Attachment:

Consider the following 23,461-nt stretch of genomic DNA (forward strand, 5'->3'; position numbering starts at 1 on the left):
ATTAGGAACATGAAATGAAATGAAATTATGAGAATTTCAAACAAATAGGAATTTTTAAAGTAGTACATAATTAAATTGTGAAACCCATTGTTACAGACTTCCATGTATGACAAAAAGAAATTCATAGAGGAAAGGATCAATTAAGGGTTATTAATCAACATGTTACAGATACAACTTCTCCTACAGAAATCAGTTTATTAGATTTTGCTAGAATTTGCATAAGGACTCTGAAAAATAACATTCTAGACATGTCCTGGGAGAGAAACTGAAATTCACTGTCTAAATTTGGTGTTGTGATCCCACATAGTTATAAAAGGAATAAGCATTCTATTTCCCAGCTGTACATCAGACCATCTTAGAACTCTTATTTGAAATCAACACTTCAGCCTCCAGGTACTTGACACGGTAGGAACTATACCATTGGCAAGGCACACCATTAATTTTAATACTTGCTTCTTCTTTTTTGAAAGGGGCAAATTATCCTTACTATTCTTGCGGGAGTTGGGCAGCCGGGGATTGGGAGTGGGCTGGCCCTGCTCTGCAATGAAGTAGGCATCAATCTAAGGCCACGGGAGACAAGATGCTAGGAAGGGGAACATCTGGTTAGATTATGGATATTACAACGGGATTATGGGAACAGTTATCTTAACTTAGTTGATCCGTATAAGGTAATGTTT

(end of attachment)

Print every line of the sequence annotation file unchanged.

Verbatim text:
Consider the following 23,461-nt stretch of genomic DNA (forward strand, 5'->3'; position numbering starts at 1 on the left):
ATTAGGAACATGAAATGAAATGAAATTATGAGAATTTCAAACAAATAGGAATTTTTAAAGTAGTACATAATTAAATTGTGAAACCCATTGTTACAGACTTCCATGTATGACAAAAAGAAATTCATAGAGGAAAGGATCAATTAAGGGTTATTAATCAACATGTTACAGATACAACTTCTCCTACAGAAATCAGTTTATTAGATTTTGCTAGAATTTGCATAAGGACTCTGAAAAATAACATTCTAGACATGTCCTGGGAGAGAAACTGAAATTCACTGTCTAAATTTGGTGTTGTGATCCCACATAGTTATAAAAGGAATAAGCATTCTATTTCCCAGCTGTACATCAGACCATCTTAGAACTCTTATTTGAAATCAACACTTCAGCCTCCAGGTACTTGACACGGTAGGAACTATACCATTGGCAAGGCACACCATTAATTTTAATACTTGCTTCTTCTTTTTTGAAAGGGGCAAATTATCCTTACTATTCTTGCGGGAGTTGGGCAGCCGGGGATTGGGAGTGGGCTGGCCCTGCTCTGCAATGAAGTAGGCATCAATCTAAGGCCACGGGAGACAAGATGCTAGGAAGGGGAACATCTGGTTAGATTATGGATATTACAACGGGATTATGGGAACAGTTATCTTAACTTAGTTGATCCGTATAAGGTAATGTTT